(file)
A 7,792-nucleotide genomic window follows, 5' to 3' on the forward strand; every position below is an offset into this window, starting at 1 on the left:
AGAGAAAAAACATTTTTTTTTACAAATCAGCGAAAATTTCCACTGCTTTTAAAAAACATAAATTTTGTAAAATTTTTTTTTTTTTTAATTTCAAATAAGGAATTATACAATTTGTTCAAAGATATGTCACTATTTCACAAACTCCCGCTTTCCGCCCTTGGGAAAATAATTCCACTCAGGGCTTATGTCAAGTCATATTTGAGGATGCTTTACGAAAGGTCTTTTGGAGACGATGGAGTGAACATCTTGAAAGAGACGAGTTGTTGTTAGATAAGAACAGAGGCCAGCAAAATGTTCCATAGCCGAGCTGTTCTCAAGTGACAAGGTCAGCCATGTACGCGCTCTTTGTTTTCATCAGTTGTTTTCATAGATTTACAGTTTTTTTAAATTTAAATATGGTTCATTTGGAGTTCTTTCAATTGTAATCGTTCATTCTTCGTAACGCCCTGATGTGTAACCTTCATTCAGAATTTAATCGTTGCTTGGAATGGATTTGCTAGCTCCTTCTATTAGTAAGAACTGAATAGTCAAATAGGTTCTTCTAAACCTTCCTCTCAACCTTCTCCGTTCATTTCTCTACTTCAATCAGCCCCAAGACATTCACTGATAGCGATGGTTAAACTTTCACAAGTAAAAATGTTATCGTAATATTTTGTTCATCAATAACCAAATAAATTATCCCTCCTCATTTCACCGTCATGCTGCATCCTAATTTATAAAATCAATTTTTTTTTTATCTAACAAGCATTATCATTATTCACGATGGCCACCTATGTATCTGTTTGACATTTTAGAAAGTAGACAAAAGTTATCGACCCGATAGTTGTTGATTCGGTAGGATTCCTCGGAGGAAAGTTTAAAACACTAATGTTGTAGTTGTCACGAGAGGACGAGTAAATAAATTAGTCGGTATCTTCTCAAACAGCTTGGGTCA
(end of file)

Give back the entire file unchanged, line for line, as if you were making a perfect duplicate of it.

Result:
A 7,792-nucleotide genomic window follows, 5' to 3' on the forward strand; every position below is an offset into this window, starting at 1 on the left:
AGAGAAAAAACATTTTTTTTTACAAATCAGCGAAAATTTCCACTGCTTTTAAAAAACATAAATTTTGTAAAATTTTTTTTTTTTTTAATTTCAAATAAGGAATTATACAATTTGTTCAAAGATATGTCACTATTTCACAAACTCCCGCTTTCCGCCCTTGGGAAAATAATTCCACTCAGGGCTTATGTCAAGTCATATTTGAGGATGCTTTACGAAAGGTCTTTTGGAGACGATGGAGTGAACATCTTGAAAGAGACGAGTTGTTGTTAGATAAGAACAGAGGCCAGCAAAATGTTCCATAGCCGAGCTGTTCTCAAGTGACAAGGTCAGCCATGTACGCGCTCTTTGTTTTCATCAGTTGTTTTCATAGATTTACAGTTTTTTTAAATTTAAATATGGTTCATTTGGAGTTCTTTCAATTGTAATCGTTCATTCTTCGTAACGCCCTGATGTGTAACCTTCATTCAGAATTTAATCGTTGCTTGGAATGGATTTGCTAGCTCCTTCTATTAGTAAGAACTGAATAGTCAAATAGGTTCTTCTAAACCTTCCTCTCAACCTTCTCCGTTCATTTCTCTACTTCAATCAGCCCCAAGACATTCACTGATAGCGATGGTTAAACTTTCACAAGTAAAAATGTTATCGTAATATTTTGTTCATCAATAACCAAATAAATTATCCCTCCTCATTTCACCGTCATGCTGCATCCTAATTTATAAAATCAATTTTTTTTTTATCTAACAAGCATTATCATTATTCACGATGGCCACCTATGTATCTGTTTGACATTTTAGAAAGTAGACAAAAGTTATCGACCCGATAGTTGTTGATTCGGTAGGATTCCTCGGAGGAAAGTTTAAAACACTAATGTTGTAGTTGTCACGAGAGGACGAGTAAATAAATTAGTCGGTATCTTCTCAAACAGCTTGGGTCA